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Keller @ Large: Democrats Who Want Commission To Look Into Capitol Riots May Not Have Dance Partner

BOSTON (CBS) - Who cares about the story behind the story of the ugly January 6 storming of the U.S. Capitol?

Solid majorities of the American public, according to polling, although there is less confidence in federal law enforcement's ability to get to the bottom of it. And while that would seem to argue for bipartisan support of a Congressional investigation, that vision is coming apart down in Washington.

Yesterday, it was the top Republican in the House, Kevin McCarthy, rejecting as "counter-productive" a plan agreed to by one of his own top lieutenants that creates a 10-member commission evenly divided between the two parties, with both sides getting subpoena power.

Today, it was Senate Republican leader Mitch McConnell saying no to a deep dive into the unprecedented Capitol riot. "It's not at all clear what new or additional investigation yet another commission could actually lay on top of existing efforts by law enforcement and Congress," he said.

Another GOP objection, that a commission should also look into violence at other events like last year's racial justice demonstrations, was touted on the House floor the other day by Rep. Marjorie Taylor Greene (R-Florida). "While it's catch and release for domestic terrorists, Antifa, BLM [Black Lives Matter], the people who breached the Capitol on January 6 are being abused," she said.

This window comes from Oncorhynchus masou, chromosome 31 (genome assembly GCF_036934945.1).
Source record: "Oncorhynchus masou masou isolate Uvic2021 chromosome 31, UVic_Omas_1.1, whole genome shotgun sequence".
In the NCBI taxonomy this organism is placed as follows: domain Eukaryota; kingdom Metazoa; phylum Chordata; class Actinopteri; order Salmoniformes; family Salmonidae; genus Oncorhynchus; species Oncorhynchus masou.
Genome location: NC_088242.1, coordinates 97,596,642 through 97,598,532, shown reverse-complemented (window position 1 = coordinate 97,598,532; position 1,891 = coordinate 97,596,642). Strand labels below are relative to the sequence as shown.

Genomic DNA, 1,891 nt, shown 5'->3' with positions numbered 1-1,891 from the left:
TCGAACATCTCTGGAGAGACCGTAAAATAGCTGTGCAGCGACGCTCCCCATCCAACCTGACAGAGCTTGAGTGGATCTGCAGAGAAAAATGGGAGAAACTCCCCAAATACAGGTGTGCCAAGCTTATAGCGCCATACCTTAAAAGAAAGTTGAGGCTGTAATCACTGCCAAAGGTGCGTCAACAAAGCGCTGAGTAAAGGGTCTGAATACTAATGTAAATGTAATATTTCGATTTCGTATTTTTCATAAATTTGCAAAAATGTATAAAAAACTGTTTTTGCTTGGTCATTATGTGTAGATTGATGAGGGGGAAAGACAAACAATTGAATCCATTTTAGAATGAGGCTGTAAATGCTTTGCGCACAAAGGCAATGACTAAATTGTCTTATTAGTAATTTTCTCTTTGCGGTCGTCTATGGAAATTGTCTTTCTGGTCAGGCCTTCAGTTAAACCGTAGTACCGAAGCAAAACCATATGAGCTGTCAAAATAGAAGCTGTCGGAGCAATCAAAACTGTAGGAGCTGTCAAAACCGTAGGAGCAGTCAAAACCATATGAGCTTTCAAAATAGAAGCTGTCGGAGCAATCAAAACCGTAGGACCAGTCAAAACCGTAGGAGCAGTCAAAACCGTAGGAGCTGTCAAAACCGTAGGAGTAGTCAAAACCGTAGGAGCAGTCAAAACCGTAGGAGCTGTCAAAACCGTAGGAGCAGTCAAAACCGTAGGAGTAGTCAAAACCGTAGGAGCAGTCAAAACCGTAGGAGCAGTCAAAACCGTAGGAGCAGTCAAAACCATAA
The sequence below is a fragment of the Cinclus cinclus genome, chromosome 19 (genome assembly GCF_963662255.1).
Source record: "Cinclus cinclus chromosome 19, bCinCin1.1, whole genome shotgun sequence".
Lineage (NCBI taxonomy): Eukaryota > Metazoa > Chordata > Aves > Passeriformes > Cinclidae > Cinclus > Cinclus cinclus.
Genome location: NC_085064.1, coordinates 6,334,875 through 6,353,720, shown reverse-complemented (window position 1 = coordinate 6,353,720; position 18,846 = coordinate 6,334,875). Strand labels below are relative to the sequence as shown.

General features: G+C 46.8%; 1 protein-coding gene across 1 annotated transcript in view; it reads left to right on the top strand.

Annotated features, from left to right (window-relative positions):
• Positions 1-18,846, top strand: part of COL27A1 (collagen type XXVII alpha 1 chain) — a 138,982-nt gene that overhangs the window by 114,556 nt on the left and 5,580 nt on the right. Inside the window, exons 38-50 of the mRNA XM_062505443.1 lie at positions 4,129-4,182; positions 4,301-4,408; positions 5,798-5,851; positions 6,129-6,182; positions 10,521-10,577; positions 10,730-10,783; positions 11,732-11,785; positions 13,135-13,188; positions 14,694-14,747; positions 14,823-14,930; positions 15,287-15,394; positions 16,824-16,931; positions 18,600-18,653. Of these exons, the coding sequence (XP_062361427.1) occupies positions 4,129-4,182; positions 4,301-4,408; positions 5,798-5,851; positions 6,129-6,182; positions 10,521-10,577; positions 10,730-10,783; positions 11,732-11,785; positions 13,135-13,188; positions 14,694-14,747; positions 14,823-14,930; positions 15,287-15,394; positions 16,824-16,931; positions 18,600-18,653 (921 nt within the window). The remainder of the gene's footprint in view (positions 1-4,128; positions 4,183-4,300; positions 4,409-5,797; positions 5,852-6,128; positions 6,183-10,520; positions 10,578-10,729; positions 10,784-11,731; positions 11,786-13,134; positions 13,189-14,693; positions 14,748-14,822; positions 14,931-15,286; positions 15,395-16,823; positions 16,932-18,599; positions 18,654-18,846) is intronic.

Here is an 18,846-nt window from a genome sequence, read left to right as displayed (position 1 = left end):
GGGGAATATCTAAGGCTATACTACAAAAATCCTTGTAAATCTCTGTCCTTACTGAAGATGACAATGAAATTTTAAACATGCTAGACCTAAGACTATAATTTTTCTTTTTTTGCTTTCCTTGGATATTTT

But Democrats say there's no comparison; that the storming of the Capitol was not just a protest, but an attack on the democratic process. "This doesn't seem to be a disagreement over substance or over policy," said House Rules Committee Chairman Jim McGovern of Worcester. "But I do think this is an issue of character and this is an issue of fitness to lead."

With former President Trump denouncing the commission idea and warning of a "Democratic trap," Senate Majority Leader Chuck Schumer was happy to hang his Republican colleagues with Trump's lingering political baggage. "Once again, they are caving to Donald Trump and proving that the Republican Party is still drunk off the big lie," said Schumer.

The commission bill passed the House Wednesday night, 252 to 175, with all Democrats and 35 Republicans voting in favor. However, it seems sure to die in the Senate. If that's the case, House Democrats can, claiming they tried to be bi-partisan but didn't have a dance partner, simply revert to the Select Committee model the Republicans used to keep the Benghazi embassy fiasco of the mid-2010s in the headlines for 18 months.

A similar timeline would keep potentially GOP-damaging headlines percolating all next year, with a climactic report possibly emerging just in time for the 2022 midterm congressional elections. The Democrats' dream scenario; the Republicans' worst nightmare.


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